The proposed insured is a 54 y/o lady, nonsmoker. SMC review of the medical records and noted that the most recent office visit disclosed that she was anemic (her hemoglobin was 10.9) and that she was advised to schedule a colonoscopy. SMC advised the producer that the case, as it presently stands would likely be declined or postponed, and the case should not be submitted until these issues were resolved.
Learning this, the proposed insured called her physician and informed him that the anemia presented a life insurance issue. Because of this and because follow-up testing was deemed necessary, additional studies were done; these were normal. In addition, SMC discussed the case with the physician because the office notes were ambiguous. From this, the physician was able to clarify uncertainties and SMC learned that the colonoscopy was suggested as a screening test rather than for cause (the low hemoglobin had not come back yet), and that there was a technical problem with the initial blood count leading to an incorrect hemoglobin value. Once these facts had surfaced, the case synopsis was created that reflected the full set of circumstances. Its abbreviated form reads as follows:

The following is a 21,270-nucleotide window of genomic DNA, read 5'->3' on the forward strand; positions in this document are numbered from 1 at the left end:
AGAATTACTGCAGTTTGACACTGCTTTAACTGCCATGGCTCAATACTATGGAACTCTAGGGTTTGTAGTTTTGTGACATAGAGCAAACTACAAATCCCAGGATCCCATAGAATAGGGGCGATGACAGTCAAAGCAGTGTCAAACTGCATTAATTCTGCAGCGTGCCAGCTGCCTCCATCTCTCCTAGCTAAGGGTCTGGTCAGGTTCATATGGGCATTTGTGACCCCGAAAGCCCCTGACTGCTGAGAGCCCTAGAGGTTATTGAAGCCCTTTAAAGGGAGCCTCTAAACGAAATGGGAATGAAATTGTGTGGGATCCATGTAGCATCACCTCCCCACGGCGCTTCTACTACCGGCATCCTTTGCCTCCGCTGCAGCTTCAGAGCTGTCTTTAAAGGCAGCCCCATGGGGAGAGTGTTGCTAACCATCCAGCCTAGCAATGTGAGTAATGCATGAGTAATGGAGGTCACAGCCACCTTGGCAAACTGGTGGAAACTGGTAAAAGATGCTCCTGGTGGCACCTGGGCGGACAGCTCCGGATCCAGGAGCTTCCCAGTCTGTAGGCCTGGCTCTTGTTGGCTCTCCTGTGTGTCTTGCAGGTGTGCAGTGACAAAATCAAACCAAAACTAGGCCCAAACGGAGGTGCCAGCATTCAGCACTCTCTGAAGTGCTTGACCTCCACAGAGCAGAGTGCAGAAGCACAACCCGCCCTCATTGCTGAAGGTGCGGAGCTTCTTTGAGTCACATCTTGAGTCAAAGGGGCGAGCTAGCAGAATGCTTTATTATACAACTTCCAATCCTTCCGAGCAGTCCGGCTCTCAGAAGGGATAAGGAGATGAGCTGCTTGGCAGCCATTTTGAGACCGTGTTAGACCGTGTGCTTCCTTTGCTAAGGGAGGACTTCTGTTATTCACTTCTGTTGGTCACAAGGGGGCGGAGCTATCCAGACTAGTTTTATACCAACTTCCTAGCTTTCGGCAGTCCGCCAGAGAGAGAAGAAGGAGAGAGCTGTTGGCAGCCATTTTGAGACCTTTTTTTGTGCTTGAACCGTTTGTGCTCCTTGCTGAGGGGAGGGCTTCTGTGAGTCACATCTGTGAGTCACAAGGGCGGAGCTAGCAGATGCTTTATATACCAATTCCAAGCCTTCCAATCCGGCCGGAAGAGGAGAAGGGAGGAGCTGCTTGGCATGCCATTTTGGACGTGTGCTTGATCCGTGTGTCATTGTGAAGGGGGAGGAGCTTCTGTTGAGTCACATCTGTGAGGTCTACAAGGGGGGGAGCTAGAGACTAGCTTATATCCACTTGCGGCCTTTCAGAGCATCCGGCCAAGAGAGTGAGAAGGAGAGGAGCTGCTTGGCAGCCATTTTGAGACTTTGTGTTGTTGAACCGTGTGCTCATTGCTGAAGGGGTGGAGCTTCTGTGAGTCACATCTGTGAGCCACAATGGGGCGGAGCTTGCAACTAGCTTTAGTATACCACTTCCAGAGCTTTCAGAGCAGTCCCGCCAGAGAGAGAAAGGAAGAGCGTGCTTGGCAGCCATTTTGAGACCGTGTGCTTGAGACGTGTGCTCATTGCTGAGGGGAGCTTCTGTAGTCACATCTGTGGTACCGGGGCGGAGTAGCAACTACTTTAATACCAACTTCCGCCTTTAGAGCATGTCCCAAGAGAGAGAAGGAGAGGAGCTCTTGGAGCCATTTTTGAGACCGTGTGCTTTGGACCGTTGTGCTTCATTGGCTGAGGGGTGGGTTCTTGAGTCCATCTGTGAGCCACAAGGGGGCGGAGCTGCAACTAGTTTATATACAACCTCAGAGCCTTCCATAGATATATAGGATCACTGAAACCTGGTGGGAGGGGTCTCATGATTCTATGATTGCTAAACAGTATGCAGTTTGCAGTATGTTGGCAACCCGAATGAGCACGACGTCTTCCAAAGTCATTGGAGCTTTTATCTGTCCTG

The proposed insured is 54 years old whose only medication is Lipitor. Her primary care physician, Dr. XXX saw her in the office last on 2/4/08. Off to the side of this note is a hemoglobin value of 10.9. The note says “need to schedule colonoscopy and mammogram”. The other lab, chemistries and lipids were normal, as was her PAP smear. Realizing that the 2/4/08 hemoglobin was not normal and could be an underwriting issue, the producer, called his client who then called her physician, Dr. XXX about this (see the 7/8/08 APS #2 office note). On 7/10/08 Dr. XXX had the proposed insured do a complete blood count, reticulocyte count and iron studies at a commercial lab; these were all normal (including the CBC’s indices). Per his office note on 7/14/08, Dr. XXX addresses the indication for colonoscopy. He states that the colonoscopy was recommended as a screen due to patient’s age (rather than for symptoms). She was last seen by a physician on 3/3/08 when she was seen and treated for acute bronchitis at an urgent care center.
The Medical Underwriting Summary along with all of the supportive data was sent to the carrier. The case was issued standard, and there was no delay in obtaining additional APSs as all necessary medical information had been submitted initially.